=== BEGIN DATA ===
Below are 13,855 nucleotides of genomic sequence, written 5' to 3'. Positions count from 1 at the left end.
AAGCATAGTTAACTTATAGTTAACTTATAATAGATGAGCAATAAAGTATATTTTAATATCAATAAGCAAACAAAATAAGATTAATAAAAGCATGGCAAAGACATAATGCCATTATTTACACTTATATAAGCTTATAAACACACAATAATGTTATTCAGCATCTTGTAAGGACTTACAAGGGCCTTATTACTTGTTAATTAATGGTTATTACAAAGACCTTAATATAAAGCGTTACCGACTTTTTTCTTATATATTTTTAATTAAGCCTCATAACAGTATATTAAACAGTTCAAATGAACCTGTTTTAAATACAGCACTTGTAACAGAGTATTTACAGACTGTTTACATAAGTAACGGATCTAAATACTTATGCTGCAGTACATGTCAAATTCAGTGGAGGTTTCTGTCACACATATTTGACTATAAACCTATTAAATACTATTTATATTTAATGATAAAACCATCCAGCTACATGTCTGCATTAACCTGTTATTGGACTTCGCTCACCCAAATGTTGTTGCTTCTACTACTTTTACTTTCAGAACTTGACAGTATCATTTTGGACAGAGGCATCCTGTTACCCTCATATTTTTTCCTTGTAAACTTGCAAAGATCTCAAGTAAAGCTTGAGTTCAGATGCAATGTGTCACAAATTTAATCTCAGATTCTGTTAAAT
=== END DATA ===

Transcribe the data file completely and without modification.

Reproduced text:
Below are 13,855 nucleotides of genomic sequence, written 5' to 3'. Positions count from 1 at the left end.
AAGCATAGTTAACTTATAGTTAACTTATAATAGATGAGCAATAAAGTATATTTTAATATCAATAAGCAAACAAAATAAGATTAATAAAAGCATGGCAAAGACATAATGCCATTATTTACACTTATATAAGCTTATAAACACACAATAATGTTATTCAGCATCTTGTAAGGACTTACAAGGGCCTTATTACTTGTTAATTAATGGTTATTACAAAGACCTTAATATAAAGCGTTACCGACTTTTTTCTTATATATTTTTAATTAAGCCTCATAACAGTATATTAAACAGTTCAAATGAACCTGTTTTAAATACAGCACTTGTAACAGAGTATTTACAGACTGTTTACATAAGTAACGGATCTAAATACTTATGCTGCAGTACATGTCAAATTCAGTGGAGGTTTCTGTCACACATATTTGACTATAAACCTATTAAATACTATTTATATTTAATGATAAAACCATCCAGCTACATGTCTGCATTAACCTGTTATTGGACTTCGCTCACCCAAATGTTGTTGCTTCTACTACTTTTACTTTCAGAACTTGACAGTATCATTTTGGACAGAGGCATCCTGTTACCCTCATATTTTTTCCTTGTAAACTTGCAAAGATCTCAAGTAAAGCTTGAGTTCAGATGCAATGTGTCACAAATTTAATCTCAGATTCTGTTAAAT